In PHP object-oriented programming, we have the self keyword and $this variable that is used for different purposes. The self keyword represents current and static members of the class. While the $this variable represents current object and non-static members of the class. More about these are discussed in this article.

  • 4 C programming courses for every skill level

    Even with so many other system-level languages to choose from, C remains the popular choice. Many key projects—such as the Linux kernel and the Python runtime—still use C, and they will likely do so indefinitely. For some fields of computing, like embedded programming, C is a must.
    And there has never been a better time to learn C. Resources abound, from books to guided courses. Here we’ll look at four major online course offerings for learning C programming, each aimed at different levels of user and offering different approaches. For instance, one combines learning C with learning Linux, while another teaches C and C++ together.

  • rand() Function in C Language – Linux Hint

    In the C language, the rand() function is used for Pseudo Number Generator(PRNG). The random numbers generated by the rand() function are not truly random. It is a sequence that repeats periodically, but the period is so large that we can ignore it. The rand() function works by remembering a seed value that is used to compute the next random number and the next new seed. In this article, we are going to discuss in detail how random numbers can be generated using the rand() function. So, let’s get started!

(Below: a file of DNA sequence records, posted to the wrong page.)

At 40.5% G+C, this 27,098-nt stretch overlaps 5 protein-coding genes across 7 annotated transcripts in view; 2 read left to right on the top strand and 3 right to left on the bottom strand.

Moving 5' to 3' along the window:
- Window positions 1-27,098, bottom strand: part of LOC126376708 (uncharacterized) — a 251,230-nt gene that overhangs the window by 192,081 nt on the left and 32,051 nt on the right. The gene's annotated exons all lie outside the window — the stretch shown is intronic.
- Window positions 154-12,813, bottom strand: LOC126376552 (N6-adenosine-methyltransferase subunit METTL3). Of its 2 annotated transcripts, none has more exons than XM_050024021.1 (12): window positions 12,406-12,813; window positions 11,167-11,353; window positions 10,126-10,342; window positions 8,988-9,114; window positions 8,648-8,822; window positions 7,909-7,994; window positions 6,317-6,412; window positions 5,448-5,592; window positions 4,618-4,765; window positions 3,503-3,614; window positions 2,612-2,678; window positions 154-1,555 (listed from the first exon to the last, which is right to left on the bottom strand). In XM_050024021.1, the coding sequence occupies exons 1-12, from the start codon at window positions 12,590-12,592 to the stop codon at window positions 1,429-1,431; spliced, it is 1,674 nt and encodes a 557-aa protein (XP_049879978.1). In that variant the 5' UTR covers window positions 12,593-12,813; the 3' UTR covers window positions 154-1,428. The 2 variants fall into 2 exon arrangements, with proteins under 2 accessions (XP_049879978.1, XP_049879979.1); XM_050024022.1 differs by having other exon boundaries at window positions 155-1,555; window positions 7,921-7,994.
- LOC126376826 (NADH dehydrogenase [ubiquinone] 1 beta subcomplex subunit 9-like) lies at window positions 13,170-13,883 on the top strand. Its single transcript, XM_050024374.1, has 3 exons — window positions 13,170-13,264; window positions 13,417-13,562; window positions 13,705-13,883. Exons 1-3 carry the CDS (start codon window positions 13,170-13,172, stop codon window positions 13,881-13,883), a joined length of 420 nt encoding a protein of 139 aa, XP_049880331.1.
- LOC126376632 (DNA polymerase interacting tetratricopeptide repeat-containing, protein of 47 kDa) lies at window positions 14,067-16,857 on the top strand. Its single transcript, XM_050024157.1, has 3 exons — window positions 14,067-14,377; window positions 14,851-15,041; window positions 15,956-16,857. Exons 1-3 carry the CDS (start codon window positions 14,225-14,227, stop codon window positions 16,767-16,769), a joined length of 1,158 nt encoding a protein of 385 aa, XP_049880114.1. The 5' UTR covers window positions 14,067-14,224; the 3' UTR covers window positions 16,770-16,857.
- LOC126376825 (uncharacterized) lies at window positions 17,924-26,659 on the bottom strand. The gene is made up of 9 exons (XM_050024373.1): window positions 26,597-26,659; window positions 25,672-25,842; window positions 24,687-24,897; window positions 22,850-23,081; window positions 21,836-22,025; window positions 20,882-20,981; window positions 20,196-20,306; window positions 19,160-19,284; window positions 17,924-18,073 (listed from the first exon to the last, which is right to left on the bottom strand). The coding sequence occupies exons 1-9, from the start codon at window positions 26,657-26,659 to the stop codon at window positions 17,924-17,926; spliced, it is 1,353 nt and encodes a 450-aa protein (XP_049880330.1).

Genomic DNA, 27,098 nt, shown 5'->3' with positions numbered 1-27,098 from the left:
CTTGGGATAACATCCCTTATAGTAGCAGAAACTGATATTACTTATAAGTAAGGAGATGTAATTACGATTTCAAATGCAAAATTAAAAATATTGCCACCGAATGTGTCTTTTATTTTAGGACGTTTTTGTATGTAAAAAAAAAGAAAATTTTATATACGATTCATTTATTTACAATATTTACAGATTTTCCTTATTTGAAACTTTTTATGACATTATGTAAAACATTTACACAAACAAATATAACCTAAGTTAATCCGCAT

• A bug by any other name – Open Source Security

    This tweet from Jim Manico really has me thinking about why we like to consider security bugs special. There are a lot of tools on the market today to scan your github repos, containers, operating systems, web pages … pick something, for security vulnerabilities. I’ve written a very very long series about these scanners and why they’re generally terrible today but will get better, but only if we demand it. I’m now wondering why we want to consider security special. Why do we have an entire industry focused just on security bugs?

    Let’s change the conversation a little bit. Rather than focus on security bugs, let’s ask the question: Which bugs in a given project should we care about?

    There are of course bugs an attacker could use to compromise your system. There are also bugs that could result in data loss. Or bugs that could bring everything down. What about a bug that uses 10% more CPU? Every piece of software has bugs. All bugs are equal, but some bugs are more equal than others.